Joel of course refers to the spirit of the God of Israel and to Israelite slaves, not to pagan slave girls possessed by unknown spirits. Yet the spirit of divination which speaks through the slave girl of Philippi turns out to be a true spirit that recognizes Paul and Silas as authentic servants of the Most High God, sent to proclaim the way of salvation.

At this point it should be remembered that the ancient Jewish monotheism to which Paul and the author of the Acts of the Apostles are heirs, did not deny the existence of other spiritual or supernatural beings different from the God of Israel. This monotheism demanded only that such beings not be either worshipped or considered to be gods but seen only as powerful creatures subject nevertheless to the one God, Creator of all that exists. Although it is true that some of those spiritual or supernatural beings were presumably capable of opposing the Creator’s will, many others served him faithfully as messengers and intermediaries. Moreover, given that the prophetic spirit of the slave girl told the truth and, unlike the impure or evil spirits that appear in other episodes of the Acts of the Apostles(5:16; 19:13-16), did not harm the girl’s physical or mental integrity, there do not seem to be valid reasons to explain why Paul was unable to recognize it as a spirit loyal to the one God.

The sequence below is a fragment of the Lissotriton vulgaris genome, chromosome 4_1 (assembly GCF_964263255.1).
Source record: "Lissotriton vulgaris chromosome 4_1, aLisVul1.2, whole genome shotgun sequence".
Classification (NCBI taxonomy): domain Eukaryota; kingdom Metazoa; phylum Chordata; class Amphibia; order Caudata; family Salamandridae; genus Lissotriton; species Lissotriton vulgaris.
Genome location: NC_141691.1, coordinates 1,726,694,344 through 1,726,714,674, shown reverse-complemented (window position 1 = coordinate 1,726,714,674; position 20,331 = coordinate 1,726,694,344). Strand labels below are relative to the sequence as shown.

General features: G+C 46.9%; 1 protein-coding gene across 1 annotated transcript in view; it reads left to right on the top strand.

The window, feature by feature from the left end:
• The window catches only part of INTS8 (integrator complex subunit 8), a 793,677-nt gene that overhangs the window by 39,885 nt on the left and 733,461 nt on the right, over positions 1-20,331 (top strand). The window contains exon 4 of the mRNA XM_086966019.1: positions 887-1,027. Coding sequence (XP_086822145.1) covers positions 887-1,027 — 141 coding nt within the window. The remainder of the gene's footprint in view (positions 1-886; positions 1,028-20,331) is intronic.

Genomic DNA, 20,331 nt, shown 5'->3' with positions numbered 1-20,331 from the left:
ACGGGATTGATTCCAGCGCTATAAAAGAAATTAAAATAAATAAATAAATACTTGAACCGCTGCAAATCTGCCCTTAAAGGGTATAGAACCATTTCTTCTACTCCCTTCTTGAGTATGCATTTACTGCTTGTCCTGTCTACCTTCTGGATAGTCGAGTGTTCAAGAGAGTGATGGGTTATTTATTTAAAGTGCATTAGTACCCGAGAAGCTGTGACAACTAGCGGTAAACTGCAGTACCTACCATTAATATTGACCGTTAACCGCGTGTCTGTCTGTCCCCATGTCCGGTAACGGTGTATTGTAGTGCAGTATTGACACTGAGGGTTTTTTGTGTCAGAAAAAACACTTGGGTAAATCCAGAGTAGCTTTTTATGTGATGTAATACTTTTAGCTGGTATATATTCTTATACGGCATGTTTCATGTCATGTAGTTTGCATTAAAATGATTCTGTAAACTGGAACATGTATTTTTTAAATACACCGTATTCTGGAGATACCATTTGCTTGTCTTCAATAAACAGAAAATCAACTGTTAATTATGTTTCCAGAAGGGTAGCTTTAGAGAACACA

It is true that in order to avoid every deviation from this concept of divinity, Deuteronomy 13:2-6 orders the killing of any prophet who, basing himself on a correct prediction, proposes the cult of other gods, and Deuteronomy 18:10-2 forbids the presence among the Israelites of all those who practise divination, the reading of auspices or magic, or of those who question the dead. But in the case we are examining there are none of these circumstances. The slave girl does not encourage anyone to worship other gods, she herself is not an Israelite, and Paul and Silas have not consulted an oracle. This is the case of a freely given sign from the pagan world which, like the signs of heaven interpreted by the Magi from the East in Matthew 2:1-12, bears a truthful witness in favour of the one God of the Jews. Thus it is surprising that Paul himself, who went to Philippi obeying the instructions of a pagan who appeared to him in a nocturnal vision (Acts 16:9-10), fails to attribute any value to the girl’s ecstatic testimony.

Catacombs of Sts Marcellinus and Peter (Rome)

Paul’s attitude is even harder to understand if we take into account that according to the Acts of the Apostles themselves (17:23-31) the Apostle was prepared to accept that the true God not only revealed himself to Israel but also allowed himself to be discovered by the religious instinct of pagans, as is demonstrated by the altar that the Athenians had dedicated “To an unknown god”. In other words, if Paul was disposed to see in a god worshipped by the Athenians a veiled manifestation of the true God, why could he also not recognize in the proclamation of the possessed pagan girl an indirect manifestation of that same God?